Ávila SP, Cordeiro R, Madeira P, et al (2018) Global change impacts on large-scale biogeographic patterns of marine organisms on Atlantic oceanic islands. Marine Pollution Bulletin 126:101–112. doi: 10.1016/j.marpolbul.2017.10.087
Calado R, Chevaldonne P, Dos Santos A (2004) A new species of the deep-sea genus Bresilia (Crustacea: Decapoda: Bresiliidae) discovered from a shallow-water cave in Madeira. Journal of the Marine Biological Association of the UK 84:191–199
Domingos C FernandoMuricy, Guilherme (2013) Four new species of Plakinidae (Porifera: Homoscleromorpha) from Brazil. Zootaxa 3718:530. doi: 10.11646/zootaxa.3718.6.2
Gerovasileiou V, Martínez A, Álvarez F, et al (2016) World Register of marine Cave Species (WoRCS): a new Thematic Species. Database for marine and anchialine cave biodiversity. Research Ideas and Outcomes 2:e10451
Gillespie RG, Clague DA (eds) (2009) Encyclopedia of islands. University of California Press, Berkeley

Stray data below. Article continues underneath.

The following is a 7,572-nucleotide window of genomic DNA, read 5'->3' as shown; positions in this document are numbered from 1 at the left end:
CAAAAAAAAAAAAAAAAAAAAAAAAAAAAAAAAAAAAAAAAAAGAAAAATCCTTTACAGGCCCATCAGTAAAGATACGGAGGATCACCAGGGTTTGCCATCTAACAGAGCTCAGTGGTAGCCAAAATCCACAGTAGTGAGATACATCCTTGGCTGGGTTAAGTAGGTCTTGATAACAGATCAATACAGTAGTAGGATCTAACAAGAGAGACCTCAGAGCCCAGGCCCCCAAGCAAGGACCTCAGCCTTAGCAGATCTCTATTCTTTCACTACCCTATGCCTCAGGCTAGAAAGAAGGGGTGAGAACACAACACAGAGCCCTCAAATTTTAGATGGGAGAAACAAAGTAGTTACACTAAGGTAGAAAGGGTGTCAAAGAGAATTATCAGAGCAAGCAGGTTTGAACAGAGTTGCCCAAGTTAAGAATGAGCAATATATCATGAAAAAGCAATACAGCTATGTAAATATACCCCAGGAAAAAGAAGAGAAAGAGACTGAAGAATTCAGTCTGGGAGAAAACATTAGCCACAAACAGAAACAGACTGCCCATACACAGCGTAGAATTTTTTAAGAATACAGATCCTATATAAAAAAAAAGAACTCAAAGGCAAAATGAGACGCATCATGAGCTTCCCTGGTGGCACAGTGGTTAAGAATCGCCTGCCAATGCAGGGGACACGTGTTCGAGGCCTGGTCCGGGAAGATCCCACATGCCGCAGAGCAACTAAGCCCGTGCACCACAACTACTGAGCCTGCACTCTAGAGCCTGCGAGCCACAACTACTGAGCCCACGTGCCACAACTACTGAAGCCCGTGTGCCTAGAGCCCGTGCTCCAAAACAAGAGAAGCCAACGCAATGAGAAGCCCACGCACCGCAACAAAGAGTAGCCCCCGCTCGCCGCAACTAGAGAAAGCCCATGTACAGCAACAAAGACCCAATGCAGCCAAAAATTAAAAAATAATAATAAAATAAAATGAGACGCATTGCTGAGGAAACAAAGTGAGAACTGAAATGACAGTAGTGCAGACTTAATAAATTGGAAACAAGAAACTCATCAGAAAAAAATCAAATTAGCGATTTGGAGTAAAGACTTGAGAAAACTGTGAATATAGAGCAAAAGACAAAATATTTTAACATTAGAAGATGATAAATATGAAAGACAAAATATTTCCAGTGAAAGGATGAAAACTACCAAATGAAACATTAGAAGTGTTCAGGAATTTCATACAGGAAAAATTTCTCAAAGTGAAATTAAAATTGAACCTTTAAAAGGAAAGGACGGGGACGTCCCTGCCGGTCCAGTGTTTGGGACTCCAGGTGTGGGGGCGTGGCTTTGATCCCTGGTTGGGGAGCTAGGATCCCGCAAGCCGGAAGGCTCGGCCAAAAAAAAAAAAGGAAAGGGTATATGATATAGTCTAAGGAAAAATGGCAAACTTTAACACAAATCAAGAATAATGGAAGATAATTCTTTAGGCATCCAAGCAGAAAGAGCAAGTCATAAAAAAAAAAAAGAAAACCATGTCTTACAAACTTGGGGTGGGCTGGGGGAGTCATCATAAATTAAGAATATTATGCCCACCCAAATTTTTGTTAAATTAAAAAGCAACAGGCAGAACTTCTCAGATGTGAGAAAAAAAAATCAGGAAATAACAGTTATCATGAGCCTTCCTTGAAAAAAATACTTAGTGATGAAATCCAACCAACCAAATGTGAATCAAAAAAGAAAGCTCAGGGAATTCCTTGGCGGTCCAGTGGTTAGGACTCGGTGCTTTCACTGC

Iliffe TM, Hart CWJ, Manning RB (1983) Biogeography and the caves of Bermuda. Nature 302:141–142
Martínez A, Di Domenico M, Leasi F, et al (in review) Patterns of diversity and endemism of soft-bodied meiofauna in an oceanic island, Lanzarote, Canary Islands. Marine Biodiversity
Martínez A, Gonzalez BC (2018) Volcanic Anchialine Habitats of Lanzarote. In: Moldovan OT, Kováč Ľ, Halse S (eds) Cave Ecology. Springer International Publishing, Cham, pp 399–414
Micael J, Azevedo JM, Costa A (2006) Biological characterisation of a subtidal tunnel in São Miguel island (Azores). Biodiversity & Conservation 15:3675–3684
Sterrer W (1973) Plate tectonics as a mechanism for dispersal and speciation in interstitial sand fauna. Netherlands Journal of Sea Research 7:200–222